In some cases, the addict realizes that they have a problem; in other cases, friends and family members may step in to inform the addict of their dependencies and how they’ve begun to impact various aspects of life.
Due to the nature of non-chemical addiction, it can be difficult to prevent addiction. Biological predispositions, unfortunately, can be hard to predict and impossible to fully change.
However, if you never choose to engage in a potentially addictive activity in the first place, you cannot become addicted. Refraining from engaging in risky, potentially problematic behaviors is perhaps the best way to avoid addiction, especially if you’ve noticed you have a tendency to adapt addictive behaviors in other parts of life.
But, as mentioned, prevention can be difficult, especially because many behavioral addictions start off relatively innocuous. It’s not inherently harmful to play video games, for instance, but excessive gaming at the cost of one’s mental and physical health likely indicates the behavior has evolved into an addiction.
That’s why understanding treatment options are so important. If you develop addiction problems and seek the counsel of a therapist, they may diagnose your condition and provide you with a plan specific to your situation and goals.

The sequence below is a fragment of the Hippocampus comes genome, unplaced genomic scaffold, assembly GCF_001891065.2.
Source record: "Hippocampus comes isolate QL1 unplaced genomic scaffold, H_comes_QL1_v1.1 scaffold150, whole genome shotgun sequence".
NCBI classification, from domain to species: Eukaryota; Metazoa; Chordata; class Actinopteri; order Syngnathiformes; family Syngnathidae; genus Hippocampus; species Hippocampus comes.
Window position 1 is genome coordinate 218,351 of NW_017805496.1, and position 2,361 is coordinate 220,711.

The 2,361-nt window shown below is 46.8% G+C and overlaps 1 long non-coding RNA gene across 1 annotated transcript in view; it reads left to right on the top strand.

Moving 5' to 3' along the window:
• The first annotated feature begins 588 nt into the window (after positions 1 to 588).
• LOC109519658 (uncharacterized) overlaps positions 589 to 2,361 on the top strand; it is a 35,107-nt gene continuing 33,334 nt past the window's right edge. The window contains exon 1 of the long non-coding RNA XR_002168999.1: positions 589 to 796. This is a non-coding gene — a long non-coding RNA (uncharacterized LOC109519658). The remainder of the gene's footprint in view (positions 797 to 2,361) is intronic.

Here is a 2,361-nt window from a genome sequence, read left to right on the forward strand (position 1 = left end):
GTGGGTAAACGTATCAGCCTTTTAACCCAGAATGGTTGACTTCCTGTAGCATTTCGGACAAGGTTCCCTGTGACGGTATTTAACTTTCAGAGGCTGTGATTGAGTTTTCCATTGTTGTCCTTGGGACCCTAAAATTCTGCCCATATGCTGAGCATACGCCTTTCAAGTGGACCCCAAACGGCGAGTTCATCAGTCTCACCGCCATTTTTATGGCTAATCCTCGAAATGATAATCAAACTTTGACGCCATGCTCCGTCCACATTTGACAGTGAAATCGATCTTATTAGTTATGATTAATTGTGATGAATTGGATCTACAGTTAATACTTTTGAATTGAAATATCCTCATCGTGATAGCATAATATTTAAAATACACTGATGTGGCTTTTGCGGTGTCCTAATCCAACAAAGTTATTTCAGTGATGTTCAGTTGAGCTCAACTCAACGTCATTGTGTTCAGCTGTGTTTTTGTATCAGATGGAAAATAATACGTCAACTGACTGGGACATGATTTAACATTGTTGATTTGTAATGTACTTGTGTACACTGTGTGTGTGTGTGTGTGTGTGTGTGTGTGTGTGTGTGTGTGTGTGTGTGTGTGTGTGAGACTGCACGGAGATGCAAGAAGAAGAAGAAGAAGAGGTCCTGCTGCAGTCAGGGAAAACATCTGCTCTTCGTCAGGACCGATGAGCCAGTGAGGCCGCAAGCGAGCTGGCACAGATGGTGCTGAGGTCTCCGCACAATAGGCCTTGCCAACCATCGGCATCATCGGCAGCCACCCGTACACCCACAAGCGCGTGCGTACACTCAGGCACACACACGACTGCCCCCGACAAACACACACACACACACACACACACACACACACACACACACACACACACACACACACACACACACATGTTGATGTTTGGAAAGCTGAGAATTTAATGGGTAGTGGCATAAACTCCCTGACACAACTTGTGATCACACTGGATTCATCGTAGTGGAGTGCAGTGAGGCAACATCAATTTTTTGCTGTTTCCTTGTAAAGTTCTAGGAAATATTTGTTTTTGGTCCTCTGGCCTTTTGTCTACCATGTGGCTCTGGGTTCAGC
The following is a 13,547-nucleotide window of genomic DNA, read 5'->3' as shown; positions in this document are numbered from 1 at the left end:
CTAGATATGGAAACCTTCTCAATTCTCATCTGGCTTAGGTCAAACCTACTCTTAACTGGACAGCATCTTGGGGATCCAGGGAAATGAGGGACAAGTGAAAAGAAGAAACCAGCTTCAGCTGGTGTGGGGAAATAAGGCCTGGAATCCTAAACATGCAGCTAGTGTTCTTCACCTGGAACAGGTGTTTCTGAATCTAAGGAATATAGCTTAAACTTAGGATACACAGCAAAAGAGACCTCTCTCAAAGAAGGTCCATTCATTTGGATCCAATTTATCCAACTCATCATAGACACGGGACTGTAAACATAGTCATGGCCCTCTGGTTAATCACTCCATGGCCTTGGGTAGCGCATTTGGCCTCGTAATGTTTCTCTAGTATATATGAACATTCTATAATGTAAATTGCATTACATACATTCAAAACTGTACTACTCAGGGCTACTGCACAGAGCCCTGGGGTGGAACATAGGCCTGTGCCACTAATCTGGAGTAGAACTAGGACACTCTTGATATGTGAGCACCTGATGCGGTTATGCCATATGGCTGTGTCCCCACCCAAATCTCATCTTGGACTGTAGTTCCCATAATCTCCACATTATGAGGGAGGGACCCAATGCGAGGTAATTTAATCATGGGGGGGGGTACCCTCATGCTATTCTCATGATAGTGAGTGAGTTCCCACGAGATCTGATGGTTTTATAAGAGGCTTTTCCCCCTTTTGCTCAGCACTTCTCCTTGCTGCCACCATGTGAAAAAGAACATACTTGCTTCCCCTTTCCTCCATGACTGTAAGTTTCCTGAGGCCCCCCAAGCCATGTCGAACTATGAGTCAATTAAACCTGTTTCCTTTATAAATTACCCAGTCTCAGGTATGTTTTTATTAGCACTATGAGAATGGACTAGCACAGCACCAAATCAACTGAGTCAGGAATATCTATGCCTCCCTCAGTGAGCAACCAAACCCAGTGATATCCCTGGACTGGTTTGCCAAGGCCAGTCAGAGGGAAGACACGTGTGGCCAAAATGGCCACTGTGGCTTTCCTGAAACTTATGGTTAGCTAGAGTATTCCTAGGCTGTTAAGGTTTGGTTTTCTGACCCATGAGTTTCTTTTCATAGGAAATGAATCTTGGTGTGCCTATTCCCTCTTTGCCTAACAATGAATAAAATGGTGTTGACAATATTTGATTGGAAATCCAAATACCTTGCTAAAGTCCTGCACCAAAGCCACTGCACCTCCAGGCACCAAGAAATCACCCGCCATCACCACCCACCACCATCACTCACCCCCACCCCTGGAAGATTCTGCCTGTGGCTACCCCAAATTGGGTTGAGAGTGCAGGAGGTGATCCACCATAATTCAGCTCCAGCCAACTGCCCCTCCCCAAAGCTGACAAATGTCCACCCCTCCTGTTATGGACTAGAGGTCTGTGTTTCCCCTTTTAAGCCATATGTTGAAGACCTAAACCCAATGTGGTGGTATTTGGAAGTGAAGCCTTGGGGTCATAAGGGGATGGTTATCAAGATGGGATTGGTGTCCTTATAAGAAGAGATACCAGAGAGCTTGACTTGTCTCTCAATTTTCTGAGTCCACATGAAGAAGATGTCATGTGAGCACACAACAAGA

The non-chemical addiction treatment process is relatively linear. The first step requires the individual in question to recognize and declare that they are indeed addicted to a non-chemical substance or activity.
After the initial step of admitting you have an addiction, you may begin therapy sessions with a mental health professional to work to develop techniques to address your habits.
Behavioral therapy assists people in steering clear of their vices by providing incentives, adjusting behaviors, and shaping attitudes. Those experiencing addiction are taught coping skills and their decision-making processes are addressed in order to deal with scenarios that can trigger the desire to engage in undesired behaviors.
Help for Non-Chemical Addiction Beyond Therapy